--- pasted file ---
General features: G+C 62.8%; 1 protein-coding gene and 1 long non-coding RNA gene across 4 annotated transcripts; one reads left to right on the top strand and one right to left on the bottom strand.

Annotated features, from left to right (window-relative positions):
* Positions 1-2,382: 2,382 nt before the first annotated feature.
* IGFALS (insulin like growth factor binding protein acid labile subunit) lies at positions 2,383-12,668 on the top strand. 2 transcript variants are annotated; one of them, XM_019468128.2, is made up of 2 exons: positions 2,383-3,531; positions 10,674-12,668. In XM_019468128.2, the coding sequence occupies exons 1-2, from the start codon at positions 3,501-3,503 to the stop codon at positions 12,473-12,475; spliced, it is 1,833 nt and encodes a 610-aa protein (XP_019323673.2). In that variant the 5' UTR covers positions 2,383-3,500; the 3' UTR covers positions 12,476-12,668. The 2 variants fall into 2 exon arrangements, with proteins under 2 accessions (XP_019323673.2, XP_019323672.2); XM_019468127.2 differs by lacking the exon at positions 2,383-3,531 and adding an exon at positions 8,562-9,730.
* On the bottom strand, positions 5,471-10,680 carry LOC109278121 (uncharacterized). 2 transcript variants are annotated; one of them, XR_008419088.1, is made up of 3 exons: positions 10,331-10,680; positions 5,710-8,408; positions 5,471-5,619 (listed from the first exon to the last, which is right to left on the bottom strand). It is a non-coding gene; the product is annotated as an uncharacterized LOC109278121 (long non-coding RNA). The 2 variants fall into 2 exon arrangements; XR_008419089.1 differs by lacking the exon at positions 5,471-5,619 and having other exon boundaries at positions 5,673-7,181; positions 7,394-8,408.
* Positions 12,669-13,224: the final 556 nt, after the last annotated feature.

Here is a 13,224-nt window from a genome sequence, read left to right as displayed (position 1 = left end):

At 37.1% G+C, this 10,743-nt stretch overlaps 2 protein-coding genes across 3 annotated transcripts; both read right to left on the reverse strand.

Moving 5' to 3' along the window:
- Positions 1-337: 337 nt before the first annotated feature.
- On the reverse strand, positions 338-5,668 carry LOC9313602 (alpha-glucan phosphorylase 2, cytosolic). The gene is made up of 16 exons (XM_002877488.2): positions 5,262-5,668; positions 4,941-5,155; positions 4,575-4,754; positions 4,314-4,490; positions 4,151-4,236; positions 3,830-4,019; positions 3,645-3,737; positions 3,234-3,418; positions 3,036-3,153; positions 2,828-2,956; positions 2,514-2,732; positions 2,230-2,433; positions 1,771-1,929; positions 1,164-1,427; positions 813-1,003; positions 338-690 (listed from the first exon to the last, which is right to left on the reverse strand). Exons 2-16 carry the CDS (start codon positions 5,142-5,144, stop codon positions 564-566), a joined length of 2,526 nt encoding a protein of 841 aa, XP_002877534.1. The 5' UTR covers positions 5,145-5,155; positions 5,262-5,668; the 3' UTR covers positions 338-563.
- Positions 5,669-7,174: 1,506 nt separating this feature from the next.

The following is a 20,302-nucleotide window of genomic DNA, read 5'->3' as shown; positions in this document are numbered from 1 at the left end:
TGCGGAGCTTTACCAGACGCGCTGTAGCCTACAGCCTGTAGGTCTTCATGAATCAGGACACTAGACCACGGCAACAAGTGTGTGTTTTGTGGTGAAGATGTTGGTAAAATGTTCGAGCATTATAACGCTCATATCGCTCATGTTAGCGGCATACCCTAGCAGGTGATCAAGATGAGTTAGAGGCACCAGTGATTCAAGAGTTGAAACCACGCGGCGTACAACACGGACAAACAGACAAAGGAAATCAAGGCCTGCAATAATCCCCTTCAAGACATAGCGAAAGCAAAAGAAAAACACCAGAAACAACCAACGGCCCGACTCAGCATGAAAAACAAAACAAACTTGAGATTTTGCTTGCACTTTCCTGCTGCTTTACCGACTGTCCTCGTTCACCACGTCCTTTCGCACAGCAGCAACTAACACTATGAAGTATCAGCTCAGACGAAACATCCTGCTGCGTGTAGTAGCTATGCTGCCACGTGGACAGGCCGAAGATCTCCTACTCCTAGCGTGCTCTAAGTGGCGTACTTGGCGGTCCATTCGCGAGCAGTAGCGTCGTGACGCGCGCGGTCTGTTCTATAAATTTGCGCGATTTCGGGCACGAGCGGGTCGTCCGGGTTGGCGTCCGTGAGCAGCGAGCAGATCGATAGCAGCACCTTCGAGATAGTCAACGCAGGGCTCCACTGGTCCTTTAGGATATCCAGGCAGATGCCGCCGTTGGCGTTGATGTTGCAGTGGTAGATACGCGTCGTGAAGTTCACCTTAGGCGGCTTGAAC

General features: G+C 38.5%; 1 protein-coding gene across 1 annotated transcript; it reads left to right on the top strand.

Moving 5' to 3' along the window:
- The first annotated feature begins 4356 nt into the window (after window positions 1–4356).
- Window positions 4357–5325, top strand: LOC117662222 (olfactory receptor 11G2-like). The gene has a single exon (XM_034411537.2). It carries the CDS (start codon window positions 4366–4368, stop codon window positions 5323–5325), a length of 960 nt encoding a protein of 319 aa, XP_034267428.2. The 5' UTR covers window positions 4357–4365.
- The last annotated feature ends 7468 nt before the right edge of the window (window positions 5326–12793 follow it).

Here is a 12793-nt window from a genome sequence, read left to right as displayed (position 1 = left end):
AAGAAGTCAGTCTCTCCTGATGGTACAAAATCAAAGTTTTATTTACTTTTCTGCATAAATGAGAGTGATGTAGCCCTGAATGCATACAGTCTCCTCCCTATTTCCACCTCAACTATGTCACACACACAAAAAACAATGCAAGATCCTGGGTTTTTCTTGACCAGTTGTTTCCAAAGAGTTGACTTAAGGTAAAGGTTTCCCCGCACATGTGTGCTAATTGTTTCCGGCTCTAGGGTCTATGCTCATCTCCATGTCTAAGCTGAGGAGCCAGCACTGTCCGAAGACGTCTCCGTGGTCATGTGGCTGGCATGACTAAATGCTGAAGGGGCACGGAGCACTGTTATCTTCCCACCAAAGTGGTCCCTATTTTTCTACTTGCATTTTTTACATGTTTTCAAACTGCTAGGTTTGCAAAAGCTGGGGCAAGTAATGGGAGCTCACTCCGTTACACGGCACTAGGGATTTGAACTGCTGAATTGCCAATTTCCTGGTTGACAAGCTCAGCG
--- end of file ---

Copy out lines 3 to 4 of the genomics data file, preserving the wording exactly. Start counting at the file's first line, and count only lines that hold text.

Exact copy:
* Positions 1-2,382: 2,382 nt before the first annotated feature.
* IGFALS (insulin like growth factor binding protein acid labile subunit) lies at positions 2,383-12,668 on the top strand. 2 transcript variants are annotated; one of them, XM_019468128.2, is made up of 2 exons: positions 2,383-3,531; positions 10,674-12,668. In XM_019468128.2, the coding sequence occupies exons 1-2, from the start codon at positions 3,501-3,503 to the stop codon at positions 12,473-12,475; spliced, it is 1,833 nt and encodes a 610-aa protein (XP_019323673.2). In that variant the 5' UTR covers positions 2,383-3,500; the 3' UTR covers positions 12,476-12,668. The 2 variants fall into 2 exon arrangements, with proteins under 2 accessions (XP_019323673.2, XP_019323672.2); XM_019468127.2 differs by lacking the exon at positions 2,383-3,531 and adding an exon at positions 8,562-9,730.